The big American family sedan may be a gas-guzzler. But it can also be an insurance bargain, according to a new report by Allstate Insurance Co. on the costs of insuring different car models.
In contrast, luxury American and foreign cars, and sports models in general, tend to carry the most expensive premiums for collision and comprehensive coverages, the report said.
Collision-comprehensive premiums for small nonsports cars can also be expensive. But a small car that is relatively unattractive to thieves, and which tends to be bought by older people or married couples, might be eligible for lower premiums, according to the report by Allstate, the nation's second-largest property and casualty insurance company.
The annual report comes from the company's 9-year-old Make and Model Experience Program, which monitors the loss experience, from both damage and theft, of privately owned vehicles. State Farm Insurance, the country's largest property and casualty insurance organization, has a similar program, which produced similar findings.
The monitoring techniques and findings of both companies generally are used and shared by most of the nation's property insurers, according to June Bruce, spokeswoman for the New York-based Insurance Services Office. Bruce's organization collects statistics and makes nonbinding rate recommendations to the insurance industry.
The Allstate and State Farm programs, and similar efforts, "are very valid because they are based on the actual loss experience of specific makes and models," Bruce said.
The latest Allstate report focuses on 1984- and 1985-model cars. Cars with the least damage-theft experience had collision-comprehensive premium costs that were 25 percent to 55 percent lower than the average comparable coverage costs for other makes, the Allstate report said.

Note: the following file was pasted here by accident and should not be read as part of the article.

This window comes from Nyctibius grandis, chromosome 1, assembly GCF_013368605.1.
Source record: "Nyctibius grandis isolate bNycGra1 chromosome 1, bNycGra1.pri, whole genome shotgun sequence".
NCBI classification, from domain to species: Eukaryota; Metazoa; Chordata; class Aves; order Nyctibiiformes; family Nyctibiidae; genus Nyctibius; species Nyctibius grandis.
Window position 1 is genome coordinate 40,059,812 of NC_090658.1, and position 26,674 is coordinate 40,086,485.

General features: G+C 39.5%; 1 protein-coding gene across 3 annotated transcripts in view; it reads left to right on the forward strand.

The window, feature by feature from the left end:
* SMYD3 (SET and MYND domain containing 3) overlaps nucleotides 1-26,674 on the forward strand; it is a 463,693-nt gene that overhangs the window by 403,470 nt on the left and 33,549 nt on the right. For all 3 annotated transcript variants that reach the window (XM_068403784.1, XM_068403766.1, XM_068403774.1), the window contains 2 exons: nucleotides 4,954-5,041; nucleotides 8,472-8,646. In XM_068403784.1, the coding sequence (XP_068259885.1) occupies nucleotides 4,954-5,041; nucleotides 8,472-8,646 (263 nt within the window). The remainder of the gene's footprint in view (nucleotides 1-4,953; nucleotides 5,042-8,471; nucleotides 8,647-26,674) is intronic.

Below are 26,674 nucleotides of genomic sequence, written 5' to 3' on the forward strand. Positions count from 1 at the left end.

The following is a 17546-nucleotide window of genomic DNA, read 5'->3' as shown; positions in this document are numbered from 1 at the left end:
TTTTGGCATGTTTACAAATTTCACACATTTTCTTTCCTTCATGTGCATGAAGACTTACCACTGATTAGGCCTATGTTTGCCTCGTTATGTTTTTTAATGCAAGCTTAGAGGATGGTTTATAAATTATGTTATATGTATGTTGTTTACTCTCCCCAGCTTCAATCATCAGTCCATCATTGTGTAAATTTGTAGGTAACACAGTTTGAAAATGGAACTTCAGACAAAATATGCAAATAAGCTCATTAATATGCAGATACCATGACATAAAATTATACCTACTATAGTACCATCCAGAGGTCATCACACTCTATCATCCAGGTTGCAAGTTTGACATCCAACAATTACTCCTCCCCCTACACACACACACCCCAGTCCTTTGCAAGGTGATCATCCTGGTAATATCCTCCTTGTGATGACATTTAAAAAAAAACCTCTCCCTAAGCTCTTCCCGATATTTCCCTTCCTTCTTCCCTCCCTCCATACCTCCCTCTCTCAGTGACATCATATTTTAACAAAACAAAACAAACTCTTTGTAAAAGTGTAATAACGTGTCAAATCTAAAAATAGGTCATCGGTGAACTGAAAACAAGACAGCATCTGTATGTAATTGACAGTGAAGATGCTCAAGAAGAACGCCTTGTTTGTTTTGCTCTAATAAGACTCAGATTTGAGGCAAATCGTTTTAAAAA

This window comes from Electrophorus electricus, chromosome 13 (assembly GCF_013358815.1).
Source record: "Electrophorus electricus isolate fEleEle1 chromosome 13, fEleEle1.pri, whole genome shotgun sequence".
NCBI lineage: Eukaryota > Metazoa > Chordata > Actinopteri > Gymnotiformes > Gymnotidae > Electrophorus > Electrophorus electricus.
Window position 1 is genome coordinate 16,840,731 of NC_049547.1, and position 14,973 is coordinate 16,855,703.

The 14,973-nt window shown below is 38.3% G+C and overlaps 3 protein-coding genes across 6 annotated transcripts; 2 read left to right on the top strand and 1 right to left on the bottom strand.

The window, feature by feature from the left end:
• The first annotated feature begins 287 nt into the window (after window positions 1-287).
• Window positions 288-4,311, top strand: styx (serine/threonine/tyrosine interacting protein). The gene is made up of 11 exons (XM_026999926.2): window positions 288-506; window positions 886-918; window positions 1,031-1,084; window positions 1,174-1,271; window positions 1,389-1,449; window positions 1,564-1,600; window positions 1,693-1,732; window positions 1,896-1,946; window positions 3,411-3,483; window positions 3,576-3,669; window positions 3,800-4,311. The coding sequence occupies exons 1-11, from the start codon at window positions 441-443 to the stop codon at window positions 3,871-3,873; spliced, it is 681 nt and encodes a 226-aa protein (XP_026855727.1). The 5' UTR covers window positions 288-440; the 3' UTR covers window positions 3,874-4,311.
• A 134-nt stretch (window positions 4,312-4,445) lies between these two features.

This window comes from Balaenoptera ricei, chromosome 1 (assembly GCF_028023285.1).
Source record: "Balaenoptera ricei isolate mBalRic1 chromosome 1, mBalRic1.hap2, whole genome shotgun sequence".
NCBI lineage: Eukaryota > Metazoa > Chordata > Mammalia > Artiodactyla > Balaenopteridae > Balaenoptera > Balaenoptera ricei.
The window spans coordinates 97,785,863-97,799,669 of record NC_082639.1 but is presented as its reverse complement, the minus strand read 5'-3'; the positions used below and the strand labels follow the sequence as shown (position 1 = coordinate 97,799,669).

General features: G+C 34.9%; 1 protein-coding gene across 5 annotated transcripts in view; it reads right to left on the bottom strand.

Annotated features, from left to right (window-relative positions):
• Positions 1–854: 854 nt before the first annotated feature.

Only six models, five of them full-size American sedans, made the 25 percent-to-55 percent discount category in the last two model years. They included General Motor Corp.'s Chevrolet Impala and compact Oldsmobile Omega. Ironically, the 1980 editions of the Omega and other X cars are the targets of a $4 million federal lawsuit alleging that they were introduced with faulty rear brakes.
The remaining four cars in the group of models rated by Allstate as least costly to insure include Chrysler Corp.'s big Dodge Diplomat and Plymouth Gran Fury and Ford Motor Corp.'s Mercury Marquis and Mercury Grand Marquis.
The models with the highest insurance premiums, those with collision-comprehensive coverage costs 25 percent to 55 percent above average, included luxury models such as BMW cars, sports luxury models such as GM's Chevrolet Corvette, and Japanese sports cars such as the Mazda RX 7.
The intent of the Allstate program "is to identify those automobiles which have fared better or worse in terms of loss experience," said Susan R. Schneider, spokeswoman for Allstate.
"Since insurance premiums are affected, this information can be helpful to consumers who are shopping for new cars," she said.
Jean Crocker, GM's coordinator of insurance industry relations, said she agreed with Schneider's assessment, even though some GM cars fared poorly in the ratings.
The Allstate findings "are a good benchmark" for auto-loss experience, Crocker said. She said that Allstate and State Farm have been working with GM's designers and engineers since mid-1984 to improve GM vehicles' crash standards and theft resistance.